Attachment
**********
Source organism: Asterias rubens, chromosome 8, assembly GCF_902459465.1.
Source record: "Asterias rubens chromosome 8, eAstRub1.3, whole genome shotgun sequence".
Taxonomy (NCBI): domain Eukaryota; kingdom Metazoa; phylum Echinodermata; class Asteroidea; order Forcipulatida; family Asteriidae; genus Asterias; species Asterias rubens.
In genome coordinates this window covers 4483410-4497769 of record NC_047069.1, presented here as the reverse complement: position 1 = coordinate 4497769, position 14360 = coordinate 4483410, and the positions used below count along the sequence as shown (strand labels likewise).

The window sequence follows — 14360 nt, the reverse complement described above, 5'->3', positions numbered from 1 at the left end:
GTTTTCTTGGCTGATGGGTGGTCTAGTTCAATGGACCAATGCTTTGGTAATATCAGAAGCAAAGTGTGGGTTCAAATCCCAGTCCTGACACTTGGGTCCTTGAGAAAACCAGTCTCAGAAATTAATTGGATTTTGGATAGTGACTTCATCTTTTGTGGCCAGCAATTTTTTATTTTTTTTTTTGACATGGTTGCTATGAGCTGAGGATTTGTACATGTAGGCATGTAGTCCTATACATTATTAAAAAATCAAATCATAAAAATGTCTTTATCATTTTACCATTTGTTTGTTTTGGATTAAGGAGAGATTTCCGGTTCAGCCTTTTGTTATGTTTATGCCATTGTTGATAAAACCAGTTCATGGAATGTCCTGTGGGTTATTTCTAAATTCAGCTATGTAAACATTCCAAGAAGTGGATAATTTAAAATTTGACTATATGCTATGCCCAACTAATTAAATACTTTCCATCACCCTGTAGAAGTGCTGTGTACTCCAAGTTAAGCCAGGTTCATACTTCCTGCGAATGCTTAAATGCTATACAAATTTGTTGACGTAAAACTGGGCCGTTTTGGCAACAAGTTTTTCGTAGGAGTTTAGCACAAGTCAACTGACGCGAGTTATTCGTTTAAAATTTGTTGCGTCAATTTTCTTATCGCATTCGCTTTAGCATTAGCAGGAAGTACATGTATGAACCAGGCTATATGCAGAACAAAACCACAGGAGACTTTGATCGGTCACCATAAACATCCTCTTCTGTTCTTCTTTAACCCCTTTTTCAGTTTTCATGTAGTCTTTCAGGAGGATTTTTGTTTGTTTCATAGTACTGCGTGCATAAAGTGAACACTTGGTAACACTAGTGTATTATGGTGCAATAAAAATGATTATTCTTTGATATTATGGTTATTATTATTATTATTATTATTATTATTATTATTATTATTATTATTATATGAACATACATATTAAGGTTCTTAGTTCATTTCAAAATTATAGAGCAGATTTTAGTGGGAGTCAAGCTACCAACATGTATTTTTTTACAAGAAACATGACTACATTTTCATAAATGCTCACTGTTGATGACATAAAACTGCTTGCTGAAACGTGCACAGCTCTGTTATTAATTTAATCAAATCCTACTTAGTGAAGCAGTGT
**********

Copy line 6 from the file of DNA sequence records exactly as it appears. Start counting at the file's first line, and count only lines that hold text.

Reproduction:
GTTTTCTTGGCTGATGGGTGGTCTAGTTCAATGGACCAATGCTTTGGTAATATCAGAAGCAAAGTGTGGGTTCAAATCCCAGTCCTGACACTTGGGTCCTTGAGAAAACCAGTCTCAGAAATTAATTGGATTTTGGATAGTGACTTCATCTTTTGTGGCCAGCAATTTTTTATTTTTTTTTTTGACATGGTTGCTATGAGCTGAGGATTTGTACATGTAGGCATGTAGTCCTATACATTATTAAAAAATCAAATCATAAAAATGTCTTTATCATTTTACCATTTGTTTGTTTTGGATTAAGGAGAGATTTCCGGTTCAGCCTTTTGTTATGTTTATGCCATTGTTGATAAAACCAGTTCATGGAATGTCCTGTGGGTTATTTCTAAATTCAGCTATGTAAACATTCCAAGAAGTGGATAATTTAAAATTTGACTATATGCTATGCCCAACTAATTAAATACTTTCCATCACCCTGTAGAAGTGCTGTGTACTCCAAGTTAAGCCAGGTTCATACTTCCTGCGAATGCTTAAATGCTATACAAATTTGTTGACGTAAAACTGGGCCGTTTTGGCAACAAGTTTTTCGTAGGAGTTTAGCACAAGTCAACTGACGCGAGTTATTCGTTTAAAATTTGTTGCGTCAATTTTCTTATCGCATTCGCTTTAGCATTAGCAGGAAGTACATGTATGAACCAGGCTATATGCAGAACAAAACCACAGGAGACTTTGATCGGTCACCATAAACATCCTCTTCTGTTCTTCTTTAACCCCTTTTTCAGTTTTCATGTAGTCTTTCAGGAGGATTTTTGTTTGTTTCATAGTACTGCGTGCATAAAGTGAACACTTGGTAACACTAGTGTATTATGGTGCAATAAAAATGATTATTCTTTGATATTATGGTTATTATTATTATTATTATTATTATTATTATTATTATTATTATTATTATATGAACATACATATTAAGGTTCTTAGTTCATTTCAAAATTATAGAGCAGATTTTAGTGGGAGTCAAGCTACCAACATGTATTTTTTTACAAGAAACATGACTACATTTTCATAAATGCTCACTGTTGATGACATAAAACTGCTTGCTGAAACGTGCACAGCTCTGTTATTAATTTAATCAAATCCTACTTAGTGAAGCAGTGT